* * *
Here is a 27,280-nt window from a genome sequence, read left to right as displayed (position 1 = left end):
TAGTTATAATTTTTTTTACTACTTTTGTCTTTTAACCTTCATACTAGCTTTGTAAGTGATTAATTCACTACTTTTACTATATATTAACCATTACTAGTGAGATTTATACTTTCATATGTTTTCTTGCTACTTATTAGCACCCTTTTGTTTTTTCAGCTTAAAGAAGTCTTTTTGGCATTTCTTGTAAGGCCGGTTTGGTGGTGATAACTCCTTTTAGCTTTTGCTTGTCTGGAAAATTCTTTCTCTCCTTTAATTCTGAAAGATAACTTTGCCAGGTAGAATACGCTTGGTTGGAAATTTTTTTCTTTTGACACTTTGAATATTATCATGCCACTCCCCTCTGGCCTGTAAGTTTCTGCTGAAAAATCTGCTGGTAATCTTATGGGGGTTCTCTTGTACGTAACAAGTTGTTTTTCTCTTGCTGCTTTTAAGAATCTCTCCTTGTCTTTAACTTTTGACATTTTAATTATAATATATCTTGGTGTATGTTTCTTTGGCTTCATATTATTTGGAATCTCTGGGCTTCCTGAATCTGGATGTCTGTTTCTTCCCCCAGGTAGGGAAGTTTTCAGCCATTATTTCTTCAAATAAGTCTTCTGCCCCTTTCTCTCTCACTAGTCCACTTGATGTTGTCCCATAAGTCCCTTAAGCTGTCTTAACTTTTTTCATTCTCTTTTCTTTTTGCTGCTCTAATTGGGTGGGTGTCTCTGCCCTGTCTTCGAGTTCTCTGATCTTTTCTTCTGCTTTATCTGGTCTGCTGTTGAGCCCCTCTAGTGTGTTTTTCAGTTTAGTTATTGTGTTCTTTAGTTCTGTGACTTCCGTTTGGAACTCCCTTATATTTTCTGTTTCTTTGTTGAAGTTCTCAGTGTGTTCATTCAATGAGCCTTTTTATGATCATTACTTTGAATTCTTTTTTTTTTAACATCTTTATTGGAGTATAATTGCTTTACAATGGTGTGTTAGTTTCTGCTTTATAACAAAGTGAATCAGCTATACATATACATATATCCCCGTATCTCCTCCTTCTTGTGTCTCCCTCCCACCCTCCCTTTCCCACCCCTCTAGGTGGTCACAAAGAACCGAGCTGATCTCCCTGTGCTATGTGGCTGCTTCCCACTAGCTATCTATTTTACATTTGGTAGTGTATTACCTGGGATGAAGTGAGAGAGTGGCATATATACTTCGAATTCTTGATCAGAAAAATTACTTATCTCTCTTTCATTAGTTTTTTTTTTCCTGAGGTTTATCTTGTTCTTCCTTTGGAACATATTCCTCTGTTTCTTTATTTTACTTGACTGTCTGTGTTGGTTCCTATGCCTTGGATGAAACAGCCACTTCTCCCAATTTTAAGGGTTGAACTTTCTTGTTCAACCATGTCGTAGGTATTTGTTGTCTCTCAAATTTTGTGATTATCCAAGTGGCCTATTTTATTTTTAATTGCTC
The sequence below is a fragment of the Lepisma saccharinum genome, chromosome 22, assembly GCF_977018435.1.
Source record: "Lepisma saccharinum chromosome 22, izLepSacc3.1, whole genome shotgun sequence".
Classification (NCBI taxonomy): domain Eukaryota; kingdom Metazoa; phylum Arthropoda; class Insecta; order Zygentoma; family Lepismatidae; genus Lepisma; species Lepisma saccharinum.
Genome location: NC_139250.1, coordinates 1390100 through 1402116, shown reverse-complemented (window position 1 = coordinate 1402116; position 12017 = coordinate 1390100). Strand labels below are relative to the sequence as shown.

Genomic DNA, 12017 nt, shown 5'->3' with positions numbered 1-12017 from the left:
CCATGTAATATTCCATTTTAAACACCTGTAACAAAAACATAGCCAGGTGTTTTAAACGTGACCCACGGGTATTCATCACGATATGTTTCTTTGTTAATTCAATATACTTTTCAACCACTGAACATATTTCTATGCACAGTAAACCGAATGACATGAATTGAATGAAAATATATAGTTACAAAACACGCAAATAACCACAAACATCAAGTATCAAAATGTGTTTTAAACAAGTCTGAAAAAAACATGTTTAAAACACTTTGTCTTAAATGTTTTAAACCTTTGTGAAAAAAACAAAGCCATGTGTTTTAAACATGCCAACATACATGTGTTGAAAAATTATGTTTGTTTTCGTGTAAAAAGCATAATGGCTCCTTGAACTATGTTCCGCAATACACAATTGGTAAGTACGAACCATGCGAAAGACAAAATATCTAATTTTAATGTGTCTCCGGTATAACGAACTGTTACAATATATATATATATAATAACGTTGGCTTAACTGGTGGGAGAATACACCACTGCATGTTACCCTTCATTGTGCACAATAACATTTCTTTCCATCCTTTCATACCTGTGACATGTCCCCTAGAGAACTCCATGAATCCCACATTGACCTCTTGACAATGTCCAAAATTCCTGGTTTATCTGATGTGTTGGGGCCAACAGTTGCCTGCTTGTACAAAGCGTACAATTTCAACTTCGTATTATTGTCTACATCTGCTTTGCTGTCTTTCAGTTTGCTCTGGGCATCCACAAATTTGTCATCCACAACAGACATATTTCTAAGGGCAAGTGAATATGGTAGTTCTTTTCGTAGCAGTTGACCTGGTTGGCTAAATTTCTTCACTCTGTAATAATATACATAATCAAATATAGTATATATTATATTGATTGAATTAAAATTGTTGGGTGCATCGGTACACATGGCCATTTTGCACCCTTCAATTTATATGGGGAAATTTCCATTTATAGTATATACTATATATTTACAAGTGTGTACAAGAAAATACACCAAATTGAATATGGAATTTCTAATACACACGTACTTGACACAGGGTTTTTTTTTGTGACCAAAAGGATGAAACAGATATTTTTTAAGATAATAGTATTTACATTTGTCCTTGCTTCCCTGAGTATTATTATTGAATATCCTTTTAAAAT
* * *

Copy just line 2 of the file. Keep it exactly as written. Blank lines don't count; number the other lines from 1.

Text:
TAGTTATAATTTTTTTTACTACTTTTGTCTTTTAACCTTCATACTAGCTTTGTAAGTGATTAATTCACTACTTTTACTATATATTAACCATTACTAGTGAGATTTATACTTTCATATGTTTTCTTGCTACTTATTAGCACCCTTTTGTTTTTTCAGCTTAAAGAAGTCTTTTTGGCATTTCTTGTAAGGCCGGTTTGGTGGTGATAACTCCTTTTAGCTTTTGCTTGTCTGGAAAATTCTTTCTCTCCTTTAATTCTGAAAGATAACTTTGCCAGGTAGAATACGCTTGGTTGGAAATTTTTTTCTTTTGACACTTTGAATATTATCATGCCACTCCCCTCTGGCCTGTAAGTTTCTGCTGAAAAATCTGCTGGTAATCTTATGGGGGTTCTCTTGTACGTAACAAGTTGTTTTTCTCTTGCTGCTTTTAAGAATCTCTCCTTGTCTTTAACTTTTGACATTTTAATTATAATATATCTTGGTGTATGTTTCTTTGGCTTCATATTATTTGGAATCTCTGGGCTTCCTGAATCTGGATGTCTGTTTCTTCCCCCAGGTAGGGAAGTTTTCAGCCATTATTTCTTCAAATAAGTCTTCTGCCCCTTTCTCTCTCACTAGTCCACTTGATGTTGTCCCATAAGTCCCTTAAGCTGTCTTAACTTTTTTCATTCTCTTTTCTTTTTGCTGCTCTAATTGGGTGGGTGTCTCTGCCCTGTCTTCGAGTTCTCTGATCTTTTCTTCTGCTTTATCTGGTCTGCTGTTGAGCCCCTCTAGTGTGTTTTTCAGTTTAGTTATTGTGTTCTTTAGTTCTGTGACTTCCGTTTGGAACTCCCTTATATTTTCTGTTTCTTTGTTGAAGTTCTCAGTGTGTTCATTCAATGAGCCTTTTTATGATCATTACTTTGAATTCTTTTTTTTTTAACATCTTTATTGGAGTATAATTGCTTTACAATGGTGTGTTAGTTTCTGCTTTATAACAAAGTGAATCAGCTATACATATACATATATCCCCGTATCTCCTCCTTCTTGTGTCTCCCTCCCACCCTCCCTTTCCCACCCCTCTAGGTGGTCACAAAGAACCGAGCTGATCTCCCTGTGCTATGTGGCTGCTTCCCACTAGCTATCTATTTTACATTTGGTAGTGTATTACCTGGGATGAAGTGAGAGAGTGGCATATATACTTCGAATTCTTGATCAGAAAAATTACTTATCTCTCTTTCATTAGTTTTTTTTTTCCTGAGGTTTATCTTGTTCTTCCTTTGGAACATATTCCTCTGTTTCTTTATTTTACTTGACTGTCTGTGTTGGTTCCTATGCCTTGGATGAAACAGCCACTTCTCCCAATTTTAAGGGTTGAACTTTCTTGTTCAACCATGTCGTAGGTATTTGTTGTCTCTCAAATTTTGTGATTATCCAAGTGGCCTATTTTATTTTTAATTGCTC